A lovely mild morning yesterday. We had the sliding doors wide open. Sunshine streamed in. Dorothy the cat plonked herself down on the step and lazed there – queen of the section and of the house. The daily tui came for its nectar fix at the abutilon bush. Summer had arrived.
Peter Jackson’s movie ‘The Lovely Bones’ had its Wellington premiere. The reviews have been mixed. The heaven scenes are too coy say some critics. That might go down well in America. My criticism of Lord of the Rings and King Kong was length. Several scenes should have been cut. I mean a battle between a dinosaur and a gorilla has only so much interest. I felt ‘have the technolgy, must use it.’ Suspect the same here.
Every now and then a voice from the past emerges to catch one by surprise. Today’s news that famous economist Paul Samuelson has died aged 94 is one such occasion. When I studied Economics I at university Samuelson was the text. To my astonishment I did well in the exam in that subject. So my economic bedrock was and is his theories. I had long confined him to an earlier era. He must have been a young man when he wrote that defining book.
A visiting scientist criticises the modern celebrity cult. ‘It’s a form of false idolatry’, he says. True! But is it new? In my youth Joe Louis, George Nepia, Clark Gable and Shirley Temple enjoyed the same cult status. Probably modern media increases the hype and certainly makes it more readily available to everyone internationally. The careers from which celebrities emerge may change but human nature tends to worship false gods. Because someone acts or sings or plays well – that does not necessarily make them good people and worthy role-models. The same can be said about intellectuals and scientists and politicians. And in the spot-light’s glare if you stumble there is a long way to fall. Tiger Woods is the obvious example at present. He is not the first man whose penis has got him into trouble. And he will not be the last. But if you are a celebrity and court the spotlight and the advertiser’s dollar you do so at your peril.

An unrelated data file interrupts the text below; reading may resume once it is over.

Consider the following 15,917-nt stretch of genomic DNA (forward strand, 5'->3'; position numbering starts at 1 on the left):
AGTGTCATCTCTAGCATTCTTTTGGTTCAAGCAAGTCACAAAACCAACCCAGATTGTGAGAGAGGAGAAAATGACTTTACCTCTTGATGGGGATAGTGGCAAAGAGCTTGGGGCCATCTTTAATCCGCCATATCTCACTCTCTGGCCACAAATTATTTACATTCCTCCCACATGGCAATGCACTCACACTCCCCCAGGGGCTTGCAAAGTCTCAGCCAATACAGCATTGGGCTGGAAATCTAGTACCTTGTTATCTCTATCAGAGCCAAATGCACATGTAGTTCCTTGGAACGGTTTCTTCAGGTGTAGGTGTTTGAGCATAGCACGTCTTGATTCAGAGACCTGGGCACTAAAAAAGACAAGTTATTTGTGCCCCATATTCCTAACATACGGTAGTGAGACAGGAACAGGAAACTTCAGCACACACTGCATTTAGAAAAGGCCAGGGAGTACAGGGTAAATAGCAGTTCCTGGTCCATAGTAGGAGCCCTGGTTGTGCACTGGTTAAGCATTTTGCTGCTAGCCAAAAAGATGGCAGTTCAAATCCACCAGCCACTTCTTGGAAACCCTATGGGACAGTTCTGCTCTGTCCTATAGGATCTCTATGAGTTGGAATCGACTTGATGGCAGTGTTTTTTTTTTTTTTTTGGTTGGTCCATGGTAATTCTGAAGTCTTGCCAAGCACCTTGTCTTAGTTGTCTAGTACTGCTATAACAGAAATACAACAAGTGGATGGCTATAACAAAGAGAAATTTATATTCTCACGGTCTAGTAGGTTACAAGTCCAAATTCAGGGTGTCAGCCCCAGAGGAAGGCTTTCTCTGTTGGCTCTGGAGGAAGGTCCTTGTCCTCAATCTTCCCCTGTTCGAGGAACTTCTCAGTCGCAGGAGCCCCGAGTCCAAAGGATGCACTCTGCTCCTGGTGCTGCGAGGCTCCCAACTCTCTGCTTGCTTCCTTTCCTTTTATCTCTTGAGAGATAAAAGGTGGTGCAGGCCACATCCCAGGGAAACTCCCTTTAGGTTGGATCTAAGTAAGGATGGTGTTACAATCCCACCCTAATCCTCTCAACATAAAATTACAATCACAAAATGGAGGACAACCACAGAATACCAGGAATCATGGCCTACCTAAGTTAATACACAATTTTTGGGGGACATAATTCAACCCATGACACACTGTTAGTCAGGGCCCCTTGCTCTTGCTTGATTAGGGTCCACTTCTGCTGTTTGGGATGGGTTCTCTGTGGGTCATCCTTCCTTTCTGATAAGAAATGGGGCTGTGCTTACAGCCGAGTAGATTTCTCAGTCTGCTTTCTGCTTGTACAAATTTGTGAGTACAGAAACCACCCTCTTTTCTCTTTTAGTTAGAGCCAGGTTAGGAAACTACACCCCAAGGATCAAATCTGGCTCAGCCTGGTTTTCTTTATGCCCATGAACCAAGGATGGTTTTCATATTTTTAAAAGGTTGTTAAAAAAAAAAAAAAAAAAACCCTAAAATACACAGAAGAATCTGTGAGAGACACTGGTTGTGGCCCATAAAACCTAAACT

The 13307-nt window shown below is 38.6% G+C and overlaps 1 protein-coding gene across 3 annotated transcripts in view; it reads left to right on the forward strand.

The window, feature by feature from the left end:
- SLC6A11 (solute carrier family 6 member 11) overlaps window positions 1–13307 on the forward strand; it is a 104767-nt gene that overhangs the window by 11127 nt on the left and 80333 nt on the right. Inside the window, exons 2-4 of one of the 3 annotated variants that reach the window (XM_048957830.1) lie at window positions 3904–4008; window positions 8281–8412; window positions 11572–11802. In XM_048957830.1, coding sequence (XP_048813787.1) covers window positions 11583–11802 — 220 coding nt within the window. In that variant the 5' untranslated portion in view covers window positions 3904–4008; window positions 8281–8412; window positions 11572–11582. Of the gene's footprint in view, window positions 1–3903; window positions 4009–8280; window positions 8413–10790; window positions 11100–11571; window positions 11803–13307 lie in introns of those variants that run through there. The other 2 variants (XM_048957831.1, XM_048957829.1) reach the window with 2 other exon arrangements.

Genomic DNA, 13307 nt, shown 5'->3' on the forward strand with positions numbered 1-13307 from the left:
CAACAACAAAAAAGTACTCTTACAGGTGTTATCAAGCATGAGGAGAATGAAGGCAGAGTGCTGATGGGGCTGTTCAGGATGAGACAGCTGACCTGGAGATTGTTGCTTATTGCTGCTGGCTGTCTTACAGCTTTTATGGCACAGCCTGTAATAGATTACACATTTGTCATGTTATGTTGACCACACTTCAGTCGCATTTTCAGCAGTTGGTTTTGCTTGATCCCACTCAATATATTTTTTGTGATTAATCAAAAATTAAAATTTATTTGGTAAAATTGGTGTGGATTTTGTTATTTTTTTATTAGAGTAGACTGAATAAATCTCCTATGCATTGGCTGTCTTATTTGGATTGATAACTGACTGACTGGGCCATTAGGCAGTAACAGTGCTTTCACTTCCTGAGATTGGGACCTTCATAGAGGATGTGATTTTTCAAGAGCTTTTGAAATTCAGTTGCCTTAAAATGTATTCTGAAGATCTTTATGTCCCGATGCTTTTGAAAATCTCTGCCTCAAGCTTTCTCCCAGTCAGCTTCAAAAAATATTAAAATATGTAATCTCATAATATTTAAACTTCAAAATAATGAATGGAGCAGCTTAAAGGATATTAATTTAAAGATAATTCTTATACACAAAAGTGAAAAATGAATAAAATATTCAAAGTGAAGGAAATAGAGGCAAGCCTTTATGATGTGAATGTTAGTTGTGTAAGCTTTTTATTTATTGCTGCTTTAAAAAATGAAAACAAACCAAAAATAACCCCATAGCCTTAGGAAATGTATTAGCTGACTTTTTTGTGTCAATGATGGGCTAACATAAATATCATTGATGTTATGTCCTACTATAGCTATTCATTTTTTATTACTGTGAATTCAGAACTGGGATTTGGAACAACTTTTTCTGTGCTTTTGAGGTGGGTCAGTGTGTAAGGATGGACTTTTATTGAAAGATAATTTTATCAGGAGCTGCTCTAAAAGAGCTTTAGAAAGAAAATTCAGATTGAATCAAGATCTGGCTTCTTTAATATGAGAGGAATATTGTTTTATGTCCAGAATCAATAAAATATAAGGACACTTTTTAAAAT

Over the years Anne and I have had some good holidays at Waiheke Island. This December time six years ago we spent a week in a friend’s apartment at Onetangi. On the far horizon was the outline of Great Barrier Island. From the deck we could watch gannets diving in the bay and sparrows nesting under the tile eaves of the neighbouring block. Pukeko strutted on the vacant section behind the apartments. We lazed on the beach, went for walks and read. Friends on the Island and from Auckland visited. We went to vineyards for wine-tasting. I watched the Australian/Indian cricket test live from Adelaide. Australia were 556 all out at the end of the first century. Ponting got a double century. But the Indian batsmen responded magnificently and eventually won a nail-biting match. School holidays had not started so in our evening strolls along the beach there were few people about - the blue flicker of TV sets in the few inhabited baches told the story of modern civilisation. While we were there Graeme Henry was appointed the new All Black coach and Saddam Hussein was captured live in Iraq.